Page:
US Women’s Soccer Team Reaches Historic Equal Pay Settlement
The US women’s national soccer team has finally won the battle for equal pay. The team’s case has been in court for six years now. The team made the joyous announcement on Tuesday, saying they have finally agreed on the way forward to resolve the long-standing battle.
The women had filed a court case through USWNT due to class action gender discrimination that saw them earn less pay than their men counterparts in the USA men’s soccer team.
It’s a win for all women
This win was viewed as a women’s win in the entire US. Soccer fans felt motivated because equal pay would help the women footballers earn more for a better livelihood. The win is also likely to impact positively in soccer betting sites in the US as gamblers bet more for the women’s national soccer team.
In the agreement, US Soccer will pay $22 million to the women players. The lump-sum payment is in back pay and will be shared according to the formula the court will approve. The women’s team will also benefit from a fund that will help in post-career goals for the players. Each player will be free to apply up to $50 thousand to help them improve skills required in football or advance education goals.
2016, the year when the lawsuit started
The lawsuit dates back to 2016 when five top members of the US women’s soccer national team headed to court and filed a federal equal pay complaint. According to their complaint, the men in the national soccer team were earning thousands of dollars more than the women.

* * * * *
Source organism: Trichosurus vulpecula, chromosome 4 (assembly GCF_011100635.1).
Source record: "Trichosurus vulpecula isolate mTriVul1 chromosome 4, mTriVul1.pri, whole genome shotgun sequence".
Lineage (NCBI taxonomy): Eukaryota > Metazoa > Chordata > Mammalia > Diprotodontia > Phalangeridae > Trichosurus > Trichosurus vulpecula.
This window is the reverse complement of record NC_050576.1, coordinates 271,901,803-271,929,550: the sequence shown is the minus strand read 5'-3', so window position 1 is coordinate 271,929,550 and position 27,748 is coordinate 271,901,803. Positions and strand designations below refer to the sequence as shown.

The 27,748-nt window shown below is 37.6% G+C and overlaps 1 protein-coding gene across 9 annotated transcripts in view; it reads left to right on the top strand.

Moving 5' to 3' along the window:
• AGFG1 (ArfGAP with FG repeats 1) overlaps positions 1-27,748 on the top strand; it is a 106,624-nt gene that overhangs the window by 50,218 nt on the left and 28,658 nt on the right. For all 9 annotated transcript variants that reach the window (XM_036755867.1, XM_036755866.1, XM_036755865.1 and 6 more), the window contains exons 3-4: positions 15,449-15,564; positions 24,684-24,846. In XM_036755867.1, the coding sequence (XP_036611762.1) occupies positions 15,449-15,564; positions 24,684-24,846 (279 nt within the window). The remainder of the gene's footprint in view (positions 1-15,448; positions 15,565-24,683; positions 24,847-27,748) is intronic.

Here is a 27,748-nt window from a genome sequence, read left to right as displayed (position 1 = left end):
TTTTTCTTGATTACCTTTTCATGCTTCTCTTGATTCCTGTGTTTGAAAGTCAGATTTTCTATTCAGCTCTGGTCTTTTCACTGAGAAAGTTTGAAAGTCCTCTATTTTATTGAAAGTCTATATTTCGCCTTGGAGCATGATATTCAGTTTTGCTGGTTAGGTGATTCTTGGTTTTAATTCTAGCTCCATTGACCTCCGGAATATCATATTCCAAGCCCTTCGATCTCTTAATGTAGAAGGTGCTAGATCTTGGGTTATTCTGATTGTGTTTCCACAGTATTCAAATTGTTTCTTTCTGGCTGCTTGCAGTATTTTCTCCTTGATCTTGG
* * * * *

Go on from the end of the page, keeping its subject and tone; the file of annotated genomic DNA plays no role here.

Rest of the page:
In 2019, another 28 women players filed a case against US Soccer. They complained that women players continually earned far less in every game event in the US soccer schedule. At this time, the women’s team had won two consecutive tournaments while the men’s team didn’t qualify for the World Cup 2018.
Their case was dismissed in May 2020 by the federal court. The judge cited key differences in the way women’s and men’s contracts are structured. The male and female teams had agreed on collective bargaining.
In July 2021, another group of players appealed to the ruling. They cited that the judge had overlooked the pay rates. The women also claimed that they were required to win more games than the men to receive a bonus.
Win through collective bargaining
Later, the USWNT Players Association entered into collective bargaining. An MoU was drawn between the players and the federation, which was to run to the end of March. After this time, the teams will head to court to present the MoU for ratification and approval.
Initially, the players had asked for $66 million but had to settle with $22 million after the collective bargaining agreement. Even with that big difference, the women’s team felt happy terming it a huge win.